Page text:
Baby, it’s cold outside, and the drop in temperatures means snow and ice — the key ingredients for great winter workouts.
“People think of winter and think it means staying inside,” says Shana Verstegen, ACE-certified master trainer and member of the Under Armour Training Team. “You can do so many activities outside during the winter.”
This winter, lace up your boots, grab your hat and mittens and head outdoors to experience these four calorie-blasting winter workouts.
For a heart-pumping winter hike through the snow, strap on a pair of snowshoes and hit the trails. Trekking through the snow requires muscular endurance and improves balance while providing a cardiovascular workout that burns about 476 calories per hour.*
For a more intense calorie burn, Kari Woodall, Under Armour Training Team member and owner of the TRX training studio BLAZE, suggests choosing hillier routes, noting that “Climbing hills is a great leg workout.”
If you’ve never tried snowshoeing, look for outfitters who rent equipment so you can try it before investing in snowshoes.
Whether you sign up for a recreational hockey league, register for a figure skating class or lace up a pair of skates and join your kids for a few laps around the rink, ice skating burns about 408 calories per hour.
Different types of skating provide unique fitness benefits: The rapid changes of direction on the hockey rink build core stability and cardiovascular endurance, while figure skating improves balance and coordination Woodall says.
“Ice skating can also be a social activity,” she adds. “Anytime you’re socializing and moving, it’s a win-win.”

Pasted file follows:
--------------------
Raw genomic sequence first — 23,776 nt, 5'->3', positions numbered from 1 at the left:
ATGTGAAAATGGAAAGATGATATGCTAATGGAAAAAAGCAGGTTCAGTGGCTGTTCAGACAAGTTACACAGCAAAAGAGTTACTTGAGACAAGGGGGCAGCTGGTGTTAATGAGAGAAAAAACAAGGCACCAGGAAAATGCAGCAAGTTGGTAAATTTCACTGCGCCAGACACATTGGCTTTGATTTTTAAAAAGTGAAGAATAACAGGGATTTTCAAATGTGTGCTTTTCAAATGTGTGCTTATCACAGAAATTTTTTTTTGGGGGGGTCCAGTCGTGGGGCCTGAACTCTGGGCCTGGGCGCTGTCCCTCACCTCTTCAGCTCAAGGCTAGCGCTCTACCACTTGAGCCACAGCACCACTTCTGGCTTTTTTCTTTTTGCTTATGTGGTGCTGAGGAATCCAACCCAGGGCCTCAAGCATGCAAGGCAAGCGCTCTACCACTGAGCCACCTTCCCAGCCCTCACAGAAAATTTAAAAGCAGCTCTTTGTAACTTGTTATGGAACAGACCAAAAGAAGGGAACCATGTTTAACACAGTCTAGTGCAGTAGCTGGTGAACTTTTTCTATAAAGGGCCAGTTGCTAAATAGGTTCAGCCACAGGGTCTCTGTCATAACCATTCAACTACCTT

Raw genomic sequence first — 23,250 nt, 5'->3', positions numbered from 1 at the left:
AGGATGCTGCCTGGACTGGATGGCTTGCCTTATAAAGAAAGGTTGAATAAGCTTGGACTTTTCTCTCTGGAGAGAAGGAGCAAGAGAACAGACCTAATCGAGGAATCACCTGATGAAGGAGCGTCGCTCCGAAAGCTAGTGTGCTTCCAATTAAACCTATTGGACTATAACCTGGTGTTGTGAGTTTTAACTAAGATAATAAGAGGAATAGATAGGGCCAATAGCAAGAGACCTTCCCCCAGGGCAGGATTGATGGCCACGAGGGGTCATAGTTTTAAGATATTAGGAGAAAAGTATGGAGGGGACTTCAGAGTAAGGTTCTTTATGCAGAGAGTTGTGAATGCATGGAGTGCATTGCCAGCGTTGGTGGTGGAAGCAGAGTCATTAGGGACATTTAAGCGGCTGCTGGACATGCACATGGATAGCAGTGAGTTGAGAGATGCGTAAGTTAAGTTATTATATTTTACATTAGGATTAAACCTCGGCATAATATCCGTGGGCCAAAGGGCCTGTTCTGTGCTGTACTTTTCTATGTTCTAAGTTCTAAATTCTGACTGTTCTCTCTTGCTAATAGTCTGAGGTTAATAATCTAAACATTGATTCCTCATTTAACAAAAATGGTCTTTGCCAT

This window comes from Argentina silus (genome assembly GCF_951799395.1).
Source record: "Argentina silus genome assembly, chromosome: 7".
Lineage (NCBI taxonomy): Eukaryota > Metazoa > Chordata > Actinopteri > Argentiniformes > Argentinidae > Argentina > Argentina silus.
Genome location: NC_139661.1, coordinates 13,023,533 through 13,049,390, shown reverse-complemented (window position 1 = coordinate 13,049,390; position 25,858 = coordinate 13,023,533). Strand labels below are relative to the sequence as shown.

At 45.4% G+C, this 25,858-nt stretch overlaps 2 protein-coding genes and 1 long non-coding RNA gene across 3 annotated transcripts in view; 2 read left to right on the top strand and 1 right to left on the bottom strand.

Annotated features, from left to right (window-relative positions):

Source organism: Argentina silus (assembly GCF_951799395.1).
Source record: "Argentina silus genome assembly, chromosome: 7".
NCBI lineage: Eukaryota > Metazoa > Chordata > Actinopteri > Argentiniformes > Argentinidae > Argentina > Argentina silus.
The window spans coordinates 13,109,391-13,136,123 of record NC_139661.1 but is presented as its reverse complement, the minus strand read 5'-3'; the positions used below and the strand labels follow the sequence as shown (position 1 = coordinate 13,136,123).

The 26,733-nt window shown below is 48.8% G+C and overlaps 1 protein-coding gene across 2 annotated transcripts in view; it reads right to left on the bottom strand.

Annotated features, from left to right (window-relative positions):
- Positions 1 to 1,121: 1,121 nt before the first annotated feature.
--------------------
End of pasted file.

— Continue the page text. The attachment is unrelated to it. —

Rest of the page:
Verstegen calls cross-country skiing, “a beautiful way to explore the outdoors.” It’s also an incredible workout. You’ll need to engage your entire body to master using skis and poles to navigate through the snow — and, in the process, you’ll burn at least 408 calories per hour. The faster you ski and the deeper the snow, the more calories you’ll burn.
“Even when it’s really cold outside, you’ll warm up fast so you won’t feel cold for long,” says Verstegen.
Downhill skiing burns fewer calories — about 272 per hour — but steering down the slopes and navigating the bumps, jumps and turns along the way builds balance and hip and knee strength.
Using poles for both cross-country and downhill skiing also builds shoulder and upper-body strength, according to Woodall.
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A favorite childhood activity is a great winter activity for grownups, too.
Verstegen calls sledding her “favorite” winter activity, explaining, “It’s a workout in disguise. You have to climb up the hill to enjoy the ride down and that is harder than it seems.”
Sledding is a cardiovascular exercise that also works the legs — and arms if you’re pulling your child up the hill — burning about 408 calories per hour. The steeper the hill, the harder the workout.
To intensify the calorie burn, Verstegen suggests challenging other families to a sledding race: Set a timer and see who can go up and down the hill the highest number of times before the clock runs out.
When the temperatures drop and the snow starts to fall, don’t hide out in the gym or skip your workout altogether. Winter activities — and even some outdoor chores like shoveling the driveway — are excellent ways to stay fit and have fun all season long.
*Calorie burn is based on a 150-pound woman and uses calculations from CalorieLab.
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